White Dog Sour Recipe

The name White Dog, or un-aged, un-oaked whiskey, can often conjure thoughts of homemade distilling contraptions producing blisteringly strong paint thinner — or at least that's the misconception. Historically, America owes a lot to the moonshiners that have pioneered the product throughout history (hint: the smaller the production, the better). Thankfully, this pungent spirit is now being produced and sold by a wide range of craft distillers domestically, gaining popularity for it's unique flavor in contrast to the aged-whiskey we all know well.

New whiskey has nothing to hide behind, since aging in oak can often be used to hide any small imperfections. So the ingredients, fermentation, and distilling have to be considered very carefully. One distillery, House Spirits in Portland, OR, makes a delicious white dog not from corn (a grain many distillers use for raw whiskey), but from malted-barley, sourced from a local, organic farm in Oregon. This barley eau-de-vie, while still packing a punch at 100 proof, offers an incredibly floral and fruity aroma, and drank way too easily for what I was expecting.

Though sipping can be fun, this White Dog's aromatics really reminded me of a Pisco, prompting me to try it out in a sour. The result was not quite as sweet as a Pisco sour, but it certainly was a fun experiment (note: I brought the amount of base spirit down a bit in the drink, due to its strength).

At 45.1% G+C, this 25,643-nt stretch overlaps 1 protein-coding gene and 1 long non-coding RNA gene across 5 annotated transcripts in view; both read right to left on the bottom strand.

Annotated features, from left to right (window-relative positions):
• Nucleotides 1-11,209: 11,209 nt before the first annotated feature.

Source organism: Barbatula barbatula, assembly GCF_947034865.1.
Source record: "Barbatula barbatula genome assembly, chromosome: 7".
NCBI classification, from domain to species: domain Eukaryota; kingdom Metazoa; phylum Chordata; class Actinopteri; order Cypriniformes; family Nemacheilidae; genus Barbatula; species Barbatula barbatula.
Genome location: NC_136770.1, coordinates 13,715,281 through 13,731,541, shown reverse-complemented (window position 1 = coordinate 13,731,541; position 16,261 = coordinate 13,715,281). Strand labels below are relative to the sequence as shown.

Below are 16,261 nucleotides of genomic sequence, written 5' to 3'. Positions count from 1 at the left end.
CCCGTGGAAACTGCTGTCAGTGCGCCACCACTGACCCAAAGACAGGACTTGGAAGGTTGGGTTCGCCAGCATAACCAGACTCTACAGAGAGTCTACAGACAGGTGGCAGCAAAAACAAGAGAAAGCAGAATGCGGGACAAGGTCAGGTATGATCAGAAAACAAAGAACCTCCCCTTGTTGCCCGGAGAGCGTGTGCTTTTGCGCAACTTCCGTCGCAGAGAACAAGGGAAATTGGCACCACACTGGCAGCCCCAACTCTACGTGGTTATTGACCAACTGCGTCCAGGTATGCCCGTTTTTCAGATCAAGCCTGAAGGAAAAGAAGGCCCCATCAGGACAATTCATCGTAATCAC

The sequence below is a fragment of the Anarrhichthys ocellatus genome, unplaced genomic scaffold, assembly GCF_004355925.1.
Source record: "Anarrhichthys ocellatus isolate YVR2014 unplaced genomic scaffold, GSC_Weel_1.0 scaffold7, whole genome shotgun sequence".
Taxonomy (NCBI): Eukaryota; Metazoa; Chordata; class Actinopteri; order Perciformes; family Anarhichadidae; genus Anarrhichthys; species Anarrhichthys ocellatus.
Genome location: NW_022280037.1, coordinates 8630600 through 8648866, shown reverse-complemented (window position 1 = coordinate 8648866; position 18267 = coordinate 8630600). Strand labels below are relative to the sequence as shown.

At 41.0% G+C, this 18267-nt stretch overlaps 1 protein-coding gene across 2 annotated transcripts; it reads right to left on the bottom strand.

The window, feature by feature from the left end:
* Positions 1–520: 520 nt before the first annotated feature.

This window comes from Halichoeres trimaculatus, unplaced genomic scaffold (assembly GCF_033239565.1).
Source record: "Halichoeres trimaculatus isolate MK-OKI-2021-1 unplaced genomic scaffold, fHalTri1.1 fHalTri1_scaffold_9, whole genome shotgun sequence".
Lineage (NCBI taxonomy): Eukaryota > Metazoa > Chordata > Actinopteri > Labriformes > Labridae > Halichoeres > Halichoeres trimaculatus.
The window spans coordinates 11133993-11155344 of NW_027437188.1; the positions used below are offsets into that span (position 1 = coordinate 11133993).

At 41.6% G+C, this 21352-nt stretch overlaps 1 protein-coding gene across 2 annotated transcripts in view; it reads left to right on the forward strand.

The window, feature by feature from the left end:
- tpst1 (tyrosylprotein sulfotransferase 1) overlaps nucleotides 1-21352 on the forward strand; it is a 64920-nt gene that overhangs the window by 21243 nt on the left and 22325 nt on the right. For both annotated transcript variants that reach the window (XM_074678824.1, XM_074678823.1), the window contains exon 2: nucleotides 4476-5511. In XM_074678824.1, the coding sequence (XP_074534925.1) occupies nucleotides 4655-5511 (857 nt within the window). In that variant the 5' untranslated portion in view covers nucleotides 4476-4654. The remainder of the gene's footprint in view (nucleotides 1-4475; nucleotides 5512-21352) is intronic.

I'd also recommend trying out an Old Fashioned with white whiskey, or applying it to an Improved Genever cocktail, using Maraschino instead of sugar. I'm sure we'll see more White Dogs coming to market soon, so I'd definitely encourage that you give them a try, or perhaps seek out a jar of homemade moonshine, if you can find it.

White Dog Sour Recipe
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  • 1.5 ounces House Spirits White Dog
  • 1 ounce fresh-squeezed lemon juice
  • 1 ounce simple syrup
  • egg white
  1. Combine ingredients and egg white in a shaker and dry shake (without ice, shake vigorously for a few moments).
  2. Add ice and shake again for about 10 seconds, then strain into chilled coupe or sour glass.
  3. Dash Angostura bitters, artistically if desired.
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